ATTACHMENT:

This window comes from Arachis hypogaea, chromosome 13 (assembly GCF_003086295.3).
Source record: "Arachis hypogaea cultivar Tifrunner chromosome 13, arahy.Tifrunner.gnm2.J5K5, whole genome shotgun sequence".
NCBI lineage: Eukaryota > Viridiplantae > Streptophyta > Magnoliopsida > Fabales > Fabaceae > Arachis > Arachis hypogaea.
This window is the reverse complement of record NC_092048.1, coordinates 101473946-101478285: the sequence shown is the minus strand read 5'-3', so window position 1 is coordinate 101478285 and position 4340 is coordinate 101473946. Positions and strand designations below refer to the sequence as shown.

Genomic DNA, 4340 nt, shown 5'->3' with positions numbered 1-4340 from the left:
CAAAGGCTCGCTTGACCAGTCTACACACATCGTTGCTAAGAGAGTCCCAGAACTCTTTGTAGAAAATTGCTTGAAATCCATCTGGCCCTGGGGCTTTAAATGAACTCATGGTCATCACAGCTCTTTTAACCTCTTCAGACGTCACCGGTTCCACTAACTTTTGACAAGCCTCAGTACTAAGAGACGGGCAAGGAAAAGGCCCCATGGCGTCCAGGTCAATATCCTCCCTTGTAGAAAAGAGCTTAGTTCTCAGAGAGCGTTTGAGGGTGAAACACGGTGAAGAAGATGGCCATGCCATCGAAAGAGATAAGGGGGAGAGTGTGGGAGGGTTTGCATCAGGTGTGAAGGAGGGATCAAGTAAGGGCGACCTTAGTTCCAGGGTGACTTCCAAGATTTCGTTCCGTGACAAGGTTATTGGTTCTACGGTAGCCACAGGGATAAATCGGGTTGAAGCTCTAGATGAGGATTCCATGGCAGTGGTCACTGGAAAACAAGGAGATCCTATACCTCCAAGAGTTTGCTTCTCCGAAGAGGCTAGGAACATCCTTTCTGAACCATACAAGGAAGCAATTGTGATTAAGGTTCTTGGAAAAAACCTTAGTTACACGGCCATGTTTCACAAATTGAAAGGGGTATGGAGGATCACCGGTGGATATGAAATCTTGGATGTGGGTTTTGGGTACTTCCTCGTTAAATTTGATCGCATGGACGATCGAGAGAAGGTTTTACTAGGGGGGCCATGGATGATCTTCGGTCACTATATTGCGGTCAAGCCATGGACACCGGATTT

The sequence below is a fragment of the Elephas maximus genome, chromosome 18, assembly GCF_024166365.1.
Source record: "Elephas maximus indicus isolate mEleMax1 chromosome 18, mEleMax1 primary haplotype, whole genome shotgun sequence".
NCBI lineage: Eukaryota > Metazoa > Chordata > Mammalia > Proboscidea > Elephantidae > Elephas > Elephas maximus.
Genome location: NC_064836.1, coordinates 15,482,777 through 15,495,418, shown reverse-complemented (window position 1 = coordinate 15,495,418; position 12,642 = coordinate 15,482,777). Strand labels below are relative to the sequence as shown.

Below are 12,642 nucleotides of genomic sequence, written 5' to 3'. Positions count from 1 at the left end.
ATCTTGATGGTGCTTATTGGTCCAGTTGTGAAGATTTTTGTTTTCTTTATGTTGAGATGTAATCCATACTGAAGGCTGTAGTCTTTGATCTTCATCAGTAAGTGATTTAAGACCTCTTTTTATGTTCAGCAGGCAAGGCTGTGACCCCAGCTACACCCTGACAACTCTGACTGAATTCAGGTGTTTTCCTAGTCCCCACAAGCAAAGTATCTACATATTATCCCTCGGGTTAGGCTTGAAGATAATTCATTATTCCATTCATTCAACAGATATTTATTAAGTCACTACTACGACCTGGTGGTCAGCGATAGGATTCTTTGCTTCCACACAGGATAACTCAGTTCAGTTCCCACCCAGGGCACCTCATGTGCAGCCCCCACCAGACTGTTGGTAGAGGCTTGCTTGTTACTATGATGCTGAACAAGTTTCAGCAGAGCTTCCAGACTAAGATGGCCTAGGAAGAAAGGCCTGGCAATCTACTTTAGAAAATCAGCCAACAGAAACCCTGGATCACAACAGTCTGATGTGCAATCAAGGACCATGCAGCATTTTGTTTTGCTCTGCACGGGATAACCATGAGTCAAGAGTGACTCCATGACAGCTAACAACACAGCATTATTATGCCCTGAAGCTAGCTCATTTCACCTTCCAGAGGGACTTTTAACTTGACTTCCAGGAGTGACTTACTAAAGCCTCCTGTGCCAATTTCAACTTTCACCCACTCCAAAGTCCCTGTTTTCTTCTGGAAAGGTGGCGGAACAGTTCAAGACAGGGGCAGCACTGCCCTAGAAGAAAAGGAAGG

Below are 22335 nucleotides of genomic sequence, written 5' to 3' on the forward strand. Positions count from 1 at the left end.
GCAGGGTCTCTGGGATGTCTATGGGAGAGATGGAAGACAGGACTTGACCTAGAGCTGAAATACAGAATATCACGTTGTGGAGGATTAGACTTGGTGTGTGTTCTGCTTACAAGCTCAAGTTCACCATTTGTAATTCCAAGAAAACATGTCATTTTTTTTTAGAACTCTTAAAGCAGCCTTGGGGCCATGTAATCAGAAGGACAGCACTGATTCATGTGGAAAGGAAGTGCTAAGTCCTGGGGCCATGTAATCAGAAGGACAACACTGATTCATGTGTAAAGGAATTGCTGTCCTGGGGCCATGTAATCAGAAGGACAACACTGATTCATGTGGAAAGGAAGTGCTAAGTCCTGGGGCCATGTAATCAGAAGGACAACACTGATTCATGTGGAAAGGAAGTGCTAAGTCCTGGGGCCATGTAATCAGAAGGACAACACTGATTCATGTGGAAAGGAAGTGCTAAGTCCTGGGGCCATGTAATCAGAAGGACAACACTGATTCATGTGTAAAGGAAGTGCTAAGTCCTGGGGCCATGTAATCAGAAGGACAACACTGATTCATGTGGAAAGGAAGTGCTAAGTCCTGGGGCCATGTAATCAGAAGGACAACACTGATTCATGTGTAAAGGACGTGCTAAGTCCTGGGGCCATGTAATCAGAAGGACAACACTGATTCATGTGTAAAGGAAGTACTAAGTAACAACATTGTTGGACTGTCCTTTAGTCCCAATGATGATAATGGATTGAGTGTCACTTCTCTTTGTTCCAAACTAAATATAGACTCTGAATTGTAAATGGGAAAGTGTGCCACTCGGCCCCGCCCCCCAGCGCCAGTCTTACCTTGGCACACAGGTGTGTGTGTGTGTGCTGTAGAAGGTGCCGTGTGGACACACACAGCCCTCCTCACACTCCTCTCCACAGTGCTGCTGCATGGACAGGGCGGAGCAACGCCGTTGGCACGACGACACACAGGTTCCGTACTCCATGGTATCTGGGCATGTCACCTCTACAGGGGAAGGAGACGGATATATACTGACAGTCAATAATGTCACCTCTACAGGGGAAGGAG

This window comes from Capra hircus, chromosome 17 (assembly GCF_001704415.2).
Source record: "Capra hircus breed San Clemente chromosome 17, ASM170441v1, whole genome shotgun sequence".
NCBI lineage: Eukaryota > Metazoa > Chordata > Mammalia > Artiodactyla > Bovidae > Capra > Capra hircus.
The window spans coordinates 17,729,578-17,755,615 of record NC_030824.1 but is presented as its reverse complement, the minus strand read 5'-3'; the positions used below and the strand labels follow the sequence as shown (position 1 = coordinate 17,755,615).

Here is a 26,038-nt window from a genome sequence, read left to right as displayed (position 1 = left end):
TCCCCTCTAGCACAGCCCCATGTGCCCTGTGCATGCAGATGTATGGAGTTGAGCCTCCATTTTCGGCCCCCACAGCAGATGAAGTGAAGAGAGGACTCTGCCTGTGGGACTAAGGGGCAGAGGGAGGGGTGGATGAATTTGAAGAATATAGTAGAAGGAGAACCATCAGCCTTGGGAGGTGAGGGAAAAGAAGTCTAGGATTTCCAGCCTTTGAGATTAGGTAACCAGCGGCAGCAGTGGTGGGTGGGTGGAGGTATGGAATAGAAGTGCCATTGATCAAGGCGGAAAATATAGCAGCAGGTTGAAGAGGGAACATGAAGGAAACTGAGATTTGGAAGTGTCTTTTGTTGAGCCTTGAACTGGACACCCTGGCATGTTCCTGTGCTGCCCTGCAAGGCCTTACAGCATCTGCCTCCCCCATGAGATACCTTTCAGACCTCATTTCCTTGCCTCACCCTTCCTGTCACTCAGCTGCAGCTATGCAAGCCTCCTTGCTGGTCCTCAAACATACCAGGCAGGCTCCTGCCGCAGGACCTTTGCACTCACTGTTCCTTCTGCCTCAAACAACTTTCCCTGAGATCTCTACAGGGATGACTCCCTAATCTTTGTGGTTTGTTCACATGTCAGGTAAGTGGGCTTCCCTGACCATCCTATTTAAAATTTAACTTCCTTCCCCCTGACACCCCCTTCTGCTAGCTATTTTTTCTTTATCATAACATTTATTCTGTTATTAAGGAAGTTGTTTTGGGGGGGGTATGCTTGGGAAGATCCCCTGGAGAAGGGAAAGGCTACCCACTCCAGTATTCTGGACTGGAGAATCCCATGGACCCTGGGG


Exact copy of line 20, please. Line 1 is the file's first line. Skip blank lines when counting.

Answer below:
TCCCCTCTAGCACAGCCCCATGTGCCCTGTGCATGCAGATGTATGGAGTTGAGCCTCCATTTTCGGCCCCCACAGCAGATGAAGTGAAGAGAGGACTCTGCCTGTGGGACTAAGGGGCAGAGGGAGGGGTGGATGAATTTGAAGAATATAGTAGAAGGAGAACCATCAGCCTTGGGAGGTGAGGGAAAAGAAGTCTAGGATTTCCAGCCTTTGAGATTAGGTAACCAGCGGCAGCAGTGGTGGGTGGGTGGAGGTATGGAATAGAAGTGCCATTGATCAAGGCGGAAAATATAGCAGCAGGTTGAAGAGGGAACATGAAGGAAACTGAGATTTGGAAGTGTCTTTTGTTGAGCCTTGAACTGGACACCCTGGCATGTTCCTGTGCTGCCCTGCAAGGCCTTACAGCATCTGCCTCCCCCATGAGATACCTTTCAGACCTCATTTCCTTGCCTCACCCTTCCTGTCACTCAGCTGCAGCTATGCAAGCCTCCTTGCTGGTCCTCAAACATACCAGGCAGGCTCCTGCCGCAGGACCTTTGCACTCACTGTTCCTTCTGCCTCAAACAACTTTCCCTGAGATCTCTACAGGGATGACTCCCTAATCTTTGTGGTTTGTTCACATGTCAGGTAAGTGGGCTTCCCTGACCATCCTATTTAAAATTTAACTTCCTTCCCCCTGACACCCCCTTCTGCTAGCTATTTTTTCTTTATCATAACATTTATTCTGTTATTAAGGAAGTTGTTTTGGGGGGGGTATGCTTGGGAAGATCCCCTGGAGAAGGGAAAGGCTACCCACTCCAGTATTCTGGACTGGAGAATCCCATGGACCCTGGGG